Mobile microrobotics has emerged as a new robotics field within the last decade to create untethered tiny robots that can access and operate in unprecedented, dangerous, or hard‐to‐reach small spaces noninvasively toward disruptive medical, biotechnology, desktop manufacturing, environmental remediation, and other potential applications. Magnetic and optical actuation methods are the most widely used actuation methods in mobile microrobotics currently, in addition to acoustic and biological (cell‐driven) actuation approaches. The pros and cons of these actuation methods are reported here, depending on the given context. They can both enable long‐range, fast, and precise actuation of single or a large number of microrobots in diverse environments. Magnetic actuation has unique potential for medical applications of microrobots inside nontransparent tissues at high penetration depths, while optical actuation is suitable for more biotechnology, lab‐/organ‐on‐a‐chip, and desktop manufacturing types of applications with much less surface penetration depth requirements or with transparent environments. Combining both methods in new robot designs can have a strong potential of combining the pros of both methods. There is still much progress needed in both actuation methods to realize the potential disruptive applications of mobile microrobots in real‐world conditions.

pi

[BibTex]

[BibTex]


Selectively Controlled Magnetic Microrobots with Opposing Helices
Selectively Controlled Magnetic Microrobots with Opposing Helices

Giltinan, J., Katsamba, P., Wang, W., Lauga, E., Sitti, M.

Applied Physics Letters, 116, AIP Publishing LLC, 2020 (article)

pi

[BibTex]

[BibTex]


no image
Microscale Polarization Color Pixels from Liquid Crystal Elastomers

Yubing, , Hamed, , Metin,

Advanced Optical Materials, 2020 (article) Accepted

pi

[BibTex]

[BibTex]


no image
An Adaptive Optimizer for Measurement-Frugal Variational Algorithms

Kübler, J. M., Arrasmith, A., Cincio, L., Coles, P. J.

Quantum, 4, pages: 263, 2020 (article)

ei

link (url) DOI [BibTex]

link (url) DOI [BibTex]


Cohesive self-organization of mobile microrobotic swarms
Cohesive self-organization of mobile microrobotic swarms

Yigit, B., Alapan, Y., Sitti, M.

arXiv preprint arXiv:1907.05856, 2020 (article)

pi

[BibTex]

[BibTex]


Bio-inspired Flexible Twisting Wings Increase Lift and Efficiency of a Flapping Wing Micro Air Vehicle
Bio-inspired Flexible Twisting Wings Increase Lift and Efficiency of a Flapping Wing Micro Air Vehicle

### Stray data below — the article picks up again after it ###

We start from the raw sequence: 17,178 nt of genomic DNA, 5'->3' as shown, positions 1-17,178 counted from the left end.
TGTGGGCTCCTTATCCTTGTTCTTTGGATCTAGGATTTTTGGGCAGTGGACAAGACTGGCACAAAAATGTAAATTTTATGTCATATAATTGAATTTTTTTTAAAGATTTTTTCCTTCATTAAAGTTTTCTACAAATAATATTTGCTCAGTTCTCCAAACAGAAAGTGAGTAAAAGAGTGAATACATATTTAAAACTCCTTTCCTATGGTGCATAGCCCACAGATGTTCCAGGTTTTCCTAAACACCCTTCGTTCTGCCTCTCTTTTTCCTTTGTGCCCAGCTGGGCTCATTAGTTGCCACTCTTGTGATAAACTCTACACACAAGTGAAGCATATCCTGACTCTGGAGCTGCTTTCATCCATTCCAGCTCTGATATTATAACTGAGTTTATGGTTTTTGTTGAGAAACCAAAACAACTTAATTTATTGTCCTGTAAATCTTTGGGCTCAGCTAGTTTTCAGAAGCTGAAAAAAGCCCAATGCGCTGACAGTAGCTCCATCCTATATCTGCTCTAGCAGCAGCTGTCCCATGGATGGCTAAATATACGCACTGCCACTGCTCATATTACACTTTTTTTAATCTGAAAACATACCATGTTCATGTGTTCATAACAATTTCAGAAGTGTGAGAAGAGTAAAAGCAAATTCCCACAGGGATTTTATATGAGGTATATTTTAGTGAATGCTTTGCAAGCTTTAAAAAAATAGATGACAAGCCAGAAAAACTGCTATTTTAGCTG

Colmenares, D., Kania, R., Zhang, W., Sitti, M.

arXiv preprint arXiv:2001.11586, 2020 (article)

Abstract
We investigate the effect of wing twist flexibility on lift and efficiency of a flapping-wing micro air vehicle capable of liftoff. Wings used previously were chosen to be fully rigid due to modeling and fabrication constraints. However, biological wings are highly flexible and other micro air vehicles have successfully utilized flexible wing structures for specialized tasks. The goal of our study is to determine if dynamic twisting of flexible wings can increase overall aerodynamic lift and efficiency. A flexible twisting wing design was found to increase aerodynamic efficiency by 41.3%, translational lift production by 35.3%, and the effective lift coefficient by 63.7% compared to the rigid-wing design. These results exceed the predictions of quasi-steady blade element models, indicating the need for unsteady computational fluid dynamics simulations of twisted flapping wings.

pi

[BibTex]

[BibTex]


Acoustically powered surface-slipping mobile microrobots
Acoustically powered surface-slipping mobile microrobots

Aghakhani, A., Yasa, O., Wrede, P., Sitti, M.

Proceedings of the National Academy of Sciences, 117, National Acad Sciences, 2020 (article)

Abstract
Untethered synthetic microrobots have significant potential to revolutionize minimally invasive medical interventions in the future. However, their relatively slow speed and low controllability near surfaces typically are some of the barriers standing in the way of their medical applications. Here, we introduce acoustically powered microrobots with a fast, unidirectional surface-slipping locomotion on both flat and curved surfaces. The proposed three-dimensionally printed, bullet-shaped microrobot contains a spherical air bubble trapped inside its internal body cavity, where the bubble is resonated using acoustic waves. The net fluidic flow due to the bubble oscillation orients the microrobot's axisymmetric axis perpendicular to the wall and then propels it laterally at very high speeds (up to 90 body lengths per second with a body length of 25 µm) while inducing an attractive force toward the wall. To achieve unidirectional locomotion, a small fin is added to the microrobot’s cylindrical body surface, which biases the propulsion direction. For motion direction control, the microrobots are coated anisotropically with a soft magnetic nanofilm layer, allowing steering under a uniform magnetic field. Finally, surface locomotion capability of the microrobots is demonstrated inside a three-dimensional circular cross-sectional microchannel under acoustic actuation. Overall, the combination of acoustic powering and magnetic steering can be effectively utilized to actuate and navigate these microrobots in confined and hard-to-reach body location areas in a minimally invasive fashion.

pi

[BibTex]

[BibTex]


no image
Morphology-Dependent Immunogenicity Obliges a Compromise on the Locomotion-Focused Design of Medical Microrobots

Ceren, , Hakan, , Ugur, , Anna-Maria, , Metin,